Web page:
Register to reply 
Photon is electromagnetic field, right? 
Share this thread: 
#1
Dec1112, 02:45 AM

P: 68

This thread is to move this discussion away from another thread in order to talk about it in more detail, so here is a brief recapitulation of how that went to make an opening for the discussion...
http://en.wikipedia.org/wiki/Photon According to this picture there are indeed only one electric and one magnetic field and what's perpendicular about them seems to be the plane of their oscillation. However, it doesn't seem to me energy of the photon defines the strength of those fields, but rather the other way around. That is the amplitude/wavelength of their oscillation is what defines energy of the photon, where the strength of the fields remains constant. Furthermore, how could there be a single magnetic field on its own, wouldn't that be a monopole? And also, how could there be an electric field in motion without creating yet another magnetic field directly around itself, which can't be the same one that is oscillating perpendicularly to it? 


#2
Dec1112, 03:50 AM

Sci Advisor
P: 2,470

At any rate, energy is related to the square of the amplitude, because energy density is given by (EČ+BČ)/2. [tex]\nabla \cdot E = 0[/tex] [tex]\nabla \times E = \frac{\partial B}{\partial t}[/tex] [tex]\nabla \cdot B = 0[/tex] [tex]\nabla \times B = \mu_0 \epsilon_0 \frac{\partial E}{\partial t}[/tex] These are given in electromagnetic wave article you've already linked. As well as derivation of following from the above. [tex]\nabla^2E = \frac{1}{c^2}\frac{\partial^2B}{\partial t^2}[/tex] Similar equation is derived for the B field. The solution is the electromagnetic wave given in the article.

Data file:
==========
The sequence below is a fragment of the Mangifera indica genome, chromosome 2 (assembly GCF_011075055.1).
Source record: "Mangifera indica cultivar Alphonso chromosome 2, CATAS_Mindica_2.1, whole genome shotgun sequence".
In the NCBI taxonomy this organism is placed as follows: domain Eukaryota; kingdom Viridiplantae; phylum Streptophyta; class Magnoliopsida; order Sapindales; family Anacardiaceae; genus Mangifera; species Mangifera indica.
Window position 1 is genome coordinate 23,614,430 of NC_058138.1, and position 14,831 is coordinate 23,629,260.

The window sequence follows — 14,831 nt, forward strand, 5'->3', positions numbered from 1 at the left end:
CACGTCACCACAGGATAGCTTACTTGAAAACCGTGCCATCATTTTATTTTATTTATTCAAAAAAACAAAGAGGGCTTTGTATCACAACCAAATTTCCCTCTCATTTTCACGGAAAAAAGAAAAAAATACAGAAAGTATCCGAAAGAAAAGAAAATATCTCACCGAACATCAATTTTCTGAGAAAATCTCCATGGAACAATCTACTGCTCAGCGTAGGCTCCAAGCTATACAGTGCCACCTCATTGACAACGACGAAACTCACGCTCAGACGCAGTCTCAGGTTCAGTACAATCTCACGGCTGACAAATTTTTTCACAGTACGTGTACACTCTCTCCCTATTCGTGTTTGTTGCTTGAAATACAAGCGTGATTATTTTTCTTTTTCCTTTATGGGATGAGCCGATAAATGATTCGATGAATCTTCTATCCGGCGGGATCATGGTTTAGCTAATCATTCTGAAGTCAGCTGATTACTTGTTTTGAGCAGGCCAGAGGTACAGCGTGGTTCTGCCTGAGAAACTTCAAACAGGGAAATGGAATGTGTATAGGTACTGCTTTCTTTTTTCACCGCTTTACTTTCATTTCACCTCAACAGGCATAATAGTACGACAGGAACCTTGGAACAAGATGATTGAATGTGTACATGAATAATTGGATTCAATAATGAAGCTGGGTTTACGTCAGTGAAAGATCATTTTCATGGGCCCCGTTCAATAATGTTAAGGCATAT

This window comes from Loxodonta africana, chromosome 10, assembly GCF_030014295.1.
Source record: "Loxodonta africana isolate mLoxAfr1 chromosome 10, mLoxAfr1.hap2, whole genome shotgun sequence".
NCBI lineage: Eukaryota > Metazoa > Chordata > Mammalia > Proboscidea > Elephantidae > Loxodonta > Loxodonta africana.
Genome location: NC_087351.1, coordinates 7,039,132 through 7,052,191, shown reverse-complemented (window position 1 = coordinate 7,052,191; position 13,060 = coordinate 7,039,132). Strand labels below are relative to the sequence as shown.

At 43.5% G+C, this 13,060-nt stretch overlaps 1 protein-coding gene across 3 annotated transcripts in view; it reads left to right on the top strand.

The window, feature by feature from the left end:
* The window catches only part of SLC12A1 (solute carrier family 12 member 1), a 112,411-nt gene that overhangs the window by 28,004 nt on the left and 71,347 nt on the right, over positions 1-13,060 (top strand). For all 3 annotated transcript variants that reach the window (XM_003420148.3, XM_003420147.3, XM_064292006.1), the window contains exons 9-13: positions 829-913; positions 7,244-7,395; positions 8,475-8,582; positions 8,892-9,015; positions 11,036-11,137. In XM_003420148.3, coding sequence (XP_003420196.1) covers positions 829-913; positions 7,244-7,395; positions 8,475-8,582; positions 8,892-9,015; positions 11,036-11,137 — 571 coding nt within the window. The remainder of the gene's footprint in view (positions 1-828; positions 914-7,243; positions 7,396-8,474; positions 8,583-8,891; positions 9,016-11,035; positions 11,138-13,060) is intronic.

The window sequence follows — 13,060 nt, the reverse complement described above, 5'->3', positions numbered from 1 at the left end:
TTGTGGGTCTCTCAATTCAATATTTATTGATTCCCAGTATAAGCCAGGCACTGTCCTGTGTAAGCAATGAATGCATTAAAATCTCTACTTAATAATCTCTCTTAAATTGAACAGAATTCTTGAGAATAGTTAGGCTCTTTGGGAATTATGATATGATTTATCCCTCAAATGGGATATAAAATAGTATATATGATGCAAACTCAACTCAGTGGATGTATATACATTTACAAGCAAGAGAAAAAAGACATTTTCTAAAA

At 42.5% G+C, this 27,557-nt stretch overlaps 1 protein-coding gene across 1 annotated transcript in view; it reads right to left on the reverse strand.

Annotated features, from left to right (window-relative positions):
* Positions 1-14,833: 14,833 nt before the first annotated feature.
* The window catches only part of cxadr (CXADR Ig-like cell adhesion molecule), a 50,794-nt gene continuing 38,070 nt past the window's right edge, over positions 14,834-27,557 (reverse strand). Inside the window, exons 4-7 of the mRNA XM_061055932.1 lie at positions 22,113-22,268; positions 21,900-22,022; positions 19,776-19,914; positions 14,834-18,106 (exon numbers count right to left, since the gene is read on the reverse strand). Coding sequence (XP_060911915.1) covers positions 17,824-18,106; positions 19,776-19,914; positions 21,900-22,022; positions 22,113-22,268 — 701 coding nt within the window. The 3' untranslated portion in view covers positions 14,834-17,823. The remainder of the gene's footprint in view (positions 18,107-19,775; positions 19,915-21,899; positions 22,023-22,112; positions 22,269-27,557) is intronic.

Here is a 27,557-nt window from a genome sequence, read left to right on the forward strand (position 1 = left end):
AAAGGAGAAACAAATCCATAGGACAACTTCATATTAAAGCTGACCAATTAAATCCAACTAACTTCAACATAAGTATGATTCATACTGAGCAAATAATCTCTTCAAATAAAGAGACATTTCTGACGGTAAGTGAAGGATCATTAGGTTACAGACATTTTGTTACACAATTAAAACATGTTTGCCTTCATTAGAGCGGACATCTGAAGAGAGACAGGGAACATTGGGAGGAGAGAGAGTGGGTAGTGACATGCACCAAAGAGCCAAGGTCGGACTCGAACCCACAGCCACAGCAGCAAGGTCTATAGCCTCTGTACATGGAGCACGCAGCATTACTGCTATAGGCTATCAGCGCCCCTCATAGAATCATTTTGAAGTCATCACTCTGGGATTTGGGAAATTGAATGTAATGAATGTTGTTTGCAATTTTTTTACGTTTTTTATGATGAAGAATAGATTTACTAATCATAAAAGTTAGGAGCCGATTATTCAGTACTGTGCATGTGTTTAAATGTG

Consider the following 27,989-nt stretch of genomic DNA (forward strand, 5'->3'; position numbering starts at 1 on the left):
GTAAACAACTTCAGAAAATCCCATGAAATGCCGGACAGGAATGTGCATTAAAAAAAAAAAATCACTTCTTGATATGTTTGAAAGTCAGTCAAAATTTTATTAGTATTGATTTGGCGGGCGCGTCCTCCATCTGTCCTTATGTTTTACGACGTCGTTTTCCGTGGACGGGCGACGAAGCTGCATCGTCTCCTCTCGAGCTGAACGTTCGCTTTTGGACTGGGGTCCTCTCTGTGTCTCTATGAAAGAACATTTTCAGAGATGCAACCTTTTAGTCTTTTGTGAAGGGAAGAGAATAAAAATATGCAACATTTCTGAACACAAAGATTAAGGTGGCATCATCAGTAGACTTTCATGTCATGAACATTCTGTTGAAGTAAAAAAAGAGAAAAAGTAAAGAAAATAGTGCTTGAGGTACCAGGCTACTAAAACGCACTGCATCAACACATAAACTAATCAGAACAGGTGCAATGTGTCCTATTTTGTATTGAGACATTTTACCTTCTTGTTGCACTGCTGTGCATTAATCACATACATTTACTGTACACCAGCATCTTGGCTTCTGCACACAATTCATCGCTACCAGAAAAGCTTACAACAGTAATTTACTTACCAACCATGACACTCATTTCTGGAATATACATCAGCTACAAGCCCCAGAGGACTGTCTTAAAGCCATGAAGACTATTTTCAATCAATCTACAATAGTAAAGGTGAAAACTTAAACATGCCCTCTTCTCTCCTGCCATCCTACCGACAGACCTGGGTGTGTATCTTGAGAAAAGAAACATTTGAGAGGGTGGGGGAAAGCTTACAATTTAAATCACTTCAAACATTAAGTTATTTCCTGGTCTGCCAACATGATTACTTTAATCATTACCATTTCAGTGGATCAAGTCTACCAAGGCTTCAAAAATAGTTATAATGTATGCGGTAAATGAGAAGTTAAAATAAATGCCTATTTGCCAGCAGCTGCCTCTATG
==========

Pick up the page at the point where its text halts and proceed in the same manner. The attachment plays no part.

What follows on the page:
#3
Dec1112, 06:11 AM

Mentor
P: 17,540

http://en.wikipedia.org/wiki/Maxwell...speed_of_light Btw, none of your questions are actually about photons. They are about classical EM. Specifically, you want to know how you can have EM fields in the absence of a charge. Maxwells equations in vacuum are the answer to that question. 


#4
Dec1112, 07:27 AM

P: 1,020

Photon is electromagnetic field, right?
photon arises when one quantizes the electromagnetic field using creation and annihilation operator.All properties described to electromagnetic field can be ascribed to photon,if one quantizes it.you can see here for this quantization
http://en.wikipedia.org/wiki/Quantiz...magnetic_field 


#5
Dec1112, 09:41 AM

P: 68




#6
Dec1112, 09:51 AM

P: 68




#7
Dec1112, 10:49 AM

P: 68

In any case the question was about this sentence: "electromagnetic field is a physical field produced by moving electrically charged objects". So ok, I'll take it from here that photons are indeed electromagnetic fields, but the question is then how come electron is not electromagnetic fields, even more so since it fits that description better? 


#8
Dec1112, 01:21 PM

Sci Advisor
P: 2,470